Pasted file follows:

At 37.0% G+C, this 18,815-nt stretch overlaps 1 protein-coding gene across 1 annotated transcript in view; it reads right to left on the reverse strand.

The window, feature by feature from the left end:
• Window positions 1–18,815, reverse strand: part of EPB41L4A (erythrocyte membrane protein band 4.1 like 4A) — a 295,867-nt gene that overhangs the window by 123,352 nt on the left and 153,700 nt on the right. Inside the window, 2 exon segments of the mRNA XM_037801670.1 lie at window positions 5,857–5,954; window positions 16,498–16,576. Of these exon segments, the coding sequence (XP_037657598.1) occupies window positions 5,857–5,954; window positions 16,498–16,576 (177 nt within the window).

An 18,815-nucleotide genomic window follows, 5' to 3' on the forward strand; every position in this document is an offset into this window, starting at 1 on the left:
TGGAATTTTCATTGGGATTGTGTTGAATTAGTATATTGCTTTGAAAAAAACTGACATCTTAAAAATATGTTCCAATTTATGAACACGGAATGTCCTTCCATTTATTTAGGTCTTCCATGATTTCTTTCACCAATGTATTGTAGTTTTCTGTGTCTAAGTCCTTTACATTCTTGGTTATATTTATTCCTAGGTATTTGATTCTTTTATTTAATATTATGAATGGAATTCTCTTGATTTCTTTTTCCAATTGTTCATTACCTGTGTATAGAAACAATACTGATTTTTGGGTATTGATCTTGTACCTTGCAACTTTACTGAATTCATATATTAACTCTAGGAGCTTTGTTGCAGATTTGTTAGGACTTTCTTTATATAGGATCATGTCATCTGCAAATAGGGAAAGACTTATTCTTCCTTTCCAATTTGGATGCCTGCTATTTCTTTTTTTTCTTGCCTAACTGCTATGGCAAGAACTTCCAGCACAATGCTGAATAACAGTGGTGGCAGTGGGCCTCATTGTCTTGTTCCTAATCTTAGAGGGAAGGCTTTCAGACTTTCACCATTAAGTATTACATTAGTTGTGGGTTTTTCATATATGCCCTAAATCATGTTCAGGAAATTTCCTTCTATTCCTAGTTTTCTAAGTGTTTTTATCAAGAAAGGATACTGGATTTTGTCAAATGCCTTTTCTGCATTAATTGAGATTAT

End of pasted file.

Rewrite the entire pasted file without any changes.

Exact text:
At 37.0% G+C, this 18,815-nt stretch overlaps 1 protein-coding gene across 1 annotated transcript in view; it reads right to left on the reverse strand.

The window, feature by feature from the left end:
• Window positions 1–18,815, reverse strand: part of EPB41L4A (erythrocyte membrane protein band 4.1 like 4A) — a 295,867-nt gene that overhangs the window by 123,352 nt on the left and 153,700 nt on the right. Inside the window, 2 exon segments of the mRNA XM_037801670.1 lie at window positions 5,857–5,954; window positions 16,498–16,576. Of these exon segments, the coding sequence (XP_037657598.1) occupies window positions 5,857–5,954; window positions 16,498–16,576 (177 nt within the window).

An 18,815-nucleotide genomic window follows, 5' to 3' on the forward strand; every position in this document is an offset into this window, starting at 1 on the left:
TGGAATTTTCATTGGGATTGTGTTGAATTAGTATATTGCTTTGAAAAAAACTGACATCTTAAAAATATGTTCCAATTTATGAACACGGAATGTCCTTCCATTTATTTAGGTCTTCCATGATTTCTTTCACCAATGTATTGTAGTTTTCTGTGTCTAAGTCCTTTACATTCTTGGTTATATTTATTCCTAGGTATTTGATTCTTTTATTTAATATTATGAATGGAATTCTCTTGATTTCTTTTTCCAATTGTTCATTACCTGTGTATAGAAACAATACTGATTTTTGGGTATTGATCTTGTACCTTGCAACTTTACTGAATTCATATATTAACTCTAGGAGCTTTGTTGCAGATTTGTTAGGACTTTCTTTATATAGGATCATGTCATCTGCAAATAGGGAAAGACTTATTCTTCCTTTCCAATTTGGATGCCTGCTATTTCTTTTTTTTCTTGCCTAACTGCTATGGCAAGAACTTCCAGCACAATGCTGAATAACAGTGGTGGCAGTGGGCCTCATTGTCTTGTTCCTAATCTTAGAGGGAAGGCTTTCAGACTTTCACCATTAAGTATTACATTAGTTGTGGGTTTTTCATATATGCCCTAAATCATGTTCAGGAAATTTCCTTCTATTCCTAGTTTTCTAAGTGTTTTTATCAAGAAAGGATACTGGATTTTGTCAAATGCCTTTTCTGCATTAATTGAGATTAT